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Declare independence! Don't let them do that to you!!

Thursday, January 20, 2005

Total Price For Inauguration: 40 Million Dollars 

20 MIllion disease vaccinations for tsunami victims

Zig Heil, Baby!)

(Cheney takes the customary inaugural tinkle on the Constitution)

In 1945 knee deep in the second world war, FDR's inauguration axed both parades and balls. Instead they had a 6 minute ceremony that cost $2000 which consisted of chicken salad. Then it was back to work.

CBS Poll: No Second Honeymoon

NEW YORK, Jan. 19, 2005
As President Bush heads into his second term, a CBS News/New York Times poll
finds a widespread feeling among Americans that the nation is headed in
the wrong direction and little expectation that Mr. Bush's policies
will change things over the next four years.

Fifty-eight percent of Americans say their outlook on a second Bush
term is generally optimistic – a low number when compared to Mr. Bush's
approval rating before his first term or Bill Clinton's before his
second. At the same time, 56 percent say the country is on the wrong
track, versus 39 percent who say it is on the right track.

Looking four years down the line, most Americans see very little
changing, despite the ambitious agenda Mr. Bush is laying out for his
second term.

Most expect they will be as safe from terror at the end of a second
Bush term as they are today, but not safer. They think the economy and
education system will be the same, but not better.

Despite Mr. Bush's focus on tax cuts, 41 percent of Americans say
their taxes will be higher in four years, while just 9 percent say
their taxes will be lower; 47 percent expect their taxes to be the

While Mr. Bush has a stated goal of cutting the national deficit in
half, two-thirds of Americans expect the deficit to be higher after
four years.

A slight plurality of Americans, 38 percent, say there will be
fewer U.S. troops in Iraq by the end of a second Bush term. But 30
percent say there will be more, and 28 percent say the number will be
the same.

As for the most ambitious and controversial item on Mr. Bush's
agenda – overhauling Social Security - Americans expect to see big
changes by 2008. But 50 percent say Mr. Bush's call for private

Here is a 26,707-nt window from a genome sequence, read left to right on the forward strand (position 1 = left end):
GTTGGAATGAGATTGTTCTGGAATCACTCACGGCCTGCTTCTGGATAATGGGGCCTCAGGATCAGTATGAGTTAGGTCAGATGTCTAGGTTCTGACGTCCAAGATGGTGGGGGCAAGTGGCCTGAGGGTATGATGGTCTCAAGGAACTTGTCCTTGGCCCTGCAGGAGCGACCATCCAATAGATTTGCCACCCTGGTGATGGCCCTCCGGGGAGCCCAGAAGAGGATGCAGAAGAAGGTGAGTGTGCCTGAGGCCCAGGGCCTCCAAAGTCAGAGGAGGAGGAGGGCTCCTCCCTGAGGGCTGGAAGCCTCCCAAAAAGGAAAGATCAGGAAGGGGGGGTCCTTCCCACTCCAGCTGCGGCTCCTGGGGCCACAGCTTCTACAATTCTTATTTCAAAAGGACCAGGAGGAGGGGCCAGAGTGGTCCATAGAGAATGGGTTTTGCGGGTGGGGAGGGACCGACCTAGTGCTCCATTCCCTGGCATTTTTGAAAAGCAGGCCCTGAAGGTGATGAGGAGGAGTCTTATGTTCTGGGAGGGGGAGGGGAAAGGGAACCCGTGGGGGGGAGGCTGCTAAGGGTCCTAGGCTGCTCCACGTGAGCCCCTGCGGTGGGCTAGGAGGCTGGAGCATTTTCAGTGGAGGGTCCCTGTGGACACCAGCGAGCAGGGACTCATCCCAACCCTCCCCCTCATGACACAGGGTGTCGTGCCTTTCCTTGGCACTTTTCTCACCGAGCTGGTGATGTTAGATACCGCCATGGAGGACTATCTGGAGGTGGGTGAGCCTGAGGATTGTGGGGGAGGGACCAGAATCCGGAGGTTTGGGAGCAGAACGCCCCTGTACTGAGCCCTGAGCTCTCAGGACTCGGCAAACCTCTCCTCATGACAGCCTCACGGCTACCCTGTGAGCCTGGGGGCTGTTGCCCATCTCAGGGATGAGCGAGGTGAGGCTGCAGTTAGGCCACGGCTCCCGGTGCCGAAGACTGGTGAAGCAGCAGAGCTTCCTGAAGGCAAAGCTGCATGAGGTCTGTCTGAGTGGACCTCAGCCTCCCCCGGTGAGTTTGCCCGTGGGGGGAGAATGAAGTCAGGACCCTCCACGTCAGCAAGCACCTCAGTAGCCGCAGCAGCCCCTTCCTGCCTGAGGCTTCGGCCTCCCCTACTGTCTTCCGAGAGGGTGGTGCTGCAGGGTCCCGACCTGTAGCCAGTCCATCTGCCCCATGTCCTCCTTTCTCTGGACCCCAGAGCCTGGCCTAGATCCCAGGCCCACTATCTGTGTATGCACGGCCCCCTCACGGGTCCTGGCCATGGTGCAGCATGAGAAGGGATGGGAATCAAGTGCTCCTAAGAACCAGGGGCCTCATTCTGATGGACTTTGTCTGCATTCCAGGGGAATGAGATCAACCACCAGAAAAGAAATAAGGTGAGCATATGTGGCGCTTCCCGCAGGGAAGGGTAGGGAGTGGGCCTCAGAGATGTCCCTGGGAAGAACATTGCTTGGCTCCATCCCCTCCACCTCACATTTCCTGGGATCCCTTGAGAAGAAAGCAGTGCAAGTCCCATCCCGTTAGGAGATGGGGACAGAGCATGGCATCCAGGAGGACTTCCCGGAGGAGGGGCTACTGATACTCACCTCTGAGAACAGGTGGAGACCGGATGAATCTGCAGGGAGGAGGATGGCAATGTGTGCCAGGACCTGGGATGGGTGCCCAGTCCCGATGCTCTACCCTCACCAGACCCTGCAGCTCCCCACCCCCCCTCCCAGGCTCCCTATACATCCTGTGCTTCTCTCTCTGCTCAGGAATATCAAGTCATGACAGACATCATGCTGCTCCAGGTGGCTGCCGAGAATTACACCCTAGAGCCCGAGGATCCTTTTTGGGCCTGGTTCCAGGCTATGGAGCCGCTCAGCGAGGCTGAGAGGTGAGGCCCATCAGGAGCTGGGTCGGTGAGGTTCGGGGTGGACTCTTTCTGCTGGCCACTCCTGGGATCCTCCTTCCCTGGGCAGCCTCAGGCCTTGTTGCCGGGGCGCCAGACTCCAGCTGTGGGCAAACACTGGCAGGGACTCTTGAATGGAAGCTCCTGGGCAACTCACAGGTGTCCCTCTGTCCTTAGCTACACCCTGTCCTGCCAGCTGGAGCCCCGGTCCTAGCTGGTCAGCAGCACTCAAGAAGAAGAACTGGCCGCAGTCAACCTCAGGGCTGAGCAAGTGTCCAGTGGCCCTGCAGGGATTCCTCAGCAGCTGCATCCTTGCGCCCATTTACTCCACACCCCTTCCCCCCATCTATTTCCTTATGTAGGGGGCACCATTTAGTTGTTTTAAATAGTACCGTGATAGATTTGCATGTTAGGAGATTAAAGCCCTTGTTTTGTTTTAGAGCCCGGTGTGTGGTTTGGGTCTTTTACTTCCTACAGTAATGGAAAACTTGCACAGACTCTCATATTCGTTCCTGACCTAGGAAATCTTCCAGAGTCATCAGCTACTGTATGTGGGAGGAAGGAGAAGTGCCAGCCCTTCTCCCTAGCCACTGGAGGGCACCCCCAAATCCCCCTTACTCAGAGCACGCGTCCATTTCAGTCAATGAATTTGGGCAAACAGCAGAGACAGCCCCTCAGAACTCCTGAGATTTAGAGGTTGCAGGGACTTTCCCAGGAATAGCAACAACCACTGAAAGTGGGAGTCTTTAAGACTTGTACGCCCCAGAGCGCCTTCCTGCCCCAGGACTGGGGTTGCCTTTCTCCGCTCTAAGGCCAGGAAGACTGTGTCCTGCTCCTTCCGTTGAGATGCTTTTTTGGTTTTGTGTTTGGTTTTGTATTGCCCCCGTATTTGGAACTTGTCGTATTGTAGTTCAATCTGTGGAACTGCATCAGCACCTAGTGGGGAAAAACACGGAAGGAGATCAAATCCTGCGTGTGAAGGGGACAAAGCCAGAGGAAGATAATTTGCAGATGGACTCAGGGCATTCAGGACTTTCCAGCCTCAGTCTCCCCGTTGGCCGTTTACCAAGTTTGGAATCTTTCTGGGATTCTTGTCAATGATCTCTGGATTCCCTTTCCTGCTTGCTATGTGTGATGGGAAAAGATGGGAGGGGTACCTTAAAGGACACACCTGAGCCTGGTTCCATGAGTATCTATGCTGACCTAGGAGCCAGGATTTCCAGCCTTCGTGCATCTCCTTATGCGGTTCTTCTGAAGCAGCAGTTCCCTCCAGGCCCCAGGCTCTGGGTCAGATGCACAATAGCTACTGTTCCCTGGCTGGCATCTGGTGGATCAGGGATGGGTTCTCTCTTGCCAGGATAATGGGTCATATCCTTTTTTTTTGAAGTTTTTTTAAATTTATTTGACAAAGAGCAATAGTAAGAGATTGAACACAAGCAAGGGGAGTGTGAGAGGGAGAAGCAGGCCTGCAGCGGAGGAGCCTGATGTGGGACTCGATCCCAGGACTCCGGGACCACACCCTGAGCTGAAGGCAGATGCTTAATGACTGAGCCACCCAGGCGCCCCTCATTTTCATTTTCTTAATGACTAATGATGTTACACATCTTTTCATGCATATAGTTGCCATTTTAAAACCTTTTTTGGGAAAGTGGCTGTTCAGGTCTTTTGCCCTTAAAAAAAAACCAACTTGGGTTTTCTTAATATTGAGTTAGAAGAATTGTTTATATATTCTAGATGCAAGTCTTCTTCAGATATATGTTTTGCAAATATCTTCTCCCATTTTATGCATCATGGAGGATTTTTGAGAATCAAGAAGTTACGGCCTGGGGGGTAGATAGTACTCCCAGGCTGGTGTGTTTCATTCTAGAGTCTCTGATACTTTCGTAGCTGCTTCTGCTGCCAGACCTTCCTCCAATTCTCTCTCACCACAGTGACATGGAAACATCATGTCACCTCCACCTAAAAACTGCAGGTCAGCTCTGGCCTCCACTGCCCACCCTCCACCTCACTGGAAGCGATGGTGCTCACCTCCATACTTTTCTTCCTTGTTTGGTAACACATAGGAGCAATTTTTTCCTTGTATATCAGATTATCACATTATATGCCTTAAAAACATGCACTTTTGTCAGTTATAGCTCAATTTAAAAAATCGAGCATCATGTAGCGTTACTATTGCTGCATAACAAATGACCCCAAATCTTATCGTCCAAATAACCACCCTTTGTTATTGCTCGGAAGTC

retirement savings accounts is a bad idea, versus 45 percent who say
it's a good idea.

Support for Social Security privatization drops even lower when
people are informed it would mean cuts in the guaranteed benefits paid
to retirees. Seventy-eight percent say combining benefit cuts and
private investment accounts is a bad idea.

Moreover, six in ten Americans say it's unlikely they'd even
participate in a system that allows them to invest their Social
Security taxes in the stock market. Only 17 percent say they'd be very
likely to do so, with another 22 percent somewhat likely.

Those already actively investing in the stock market and those
making over $100,000 a year are the most receptive to private Social
Security accounts.

While Mr. Bush has spoken recently of the need to heal the wounds
of the divisive election, the public remains highly partisan and
dubious that he can unite them. Just 44 percent of Americans believe he
will bring the country together, while 47 percent think he will divide

Mr. Bush's 49 percent approval rating at the start of his second
term trails every re-elected U.S. president in the past half-century.
By comparison, Bill Clinton's approval rating was 60 percent, Ronald
Reagan's 62 percent and Dwight Eisenhower's 73 percent at a similar
point in their careers.

Even Richard Nixon — just a year and a half before he was forced to
resign the presidency — fared better than Mr. Bush with an approval
rating of 51 percent when he took his second oath of office in January

Mr. Bush's approval rating, however, has risen significantly since
its low mark of 41 percent last May following a flood of violence in
Iraq. His highest rating, 90 percent, came in October 2001, just after
the Sept. 11 terrorist attacks.

Mr. Bush's handling of the war on terrorism remains his strongest
suit in the eyes of the public, earning 56 percent approval. He also
gets high marks for his response to the recent Asian tsunami.

On a personal level, 44 percent of Americans have a favorable
opinion of Mr. Bush, while 40 percent view him unfavorably. These views
have remained stable since last January.


Union Song from the album "Axis Of Justice Concert Series Vol. 1" by The Nightwatchman
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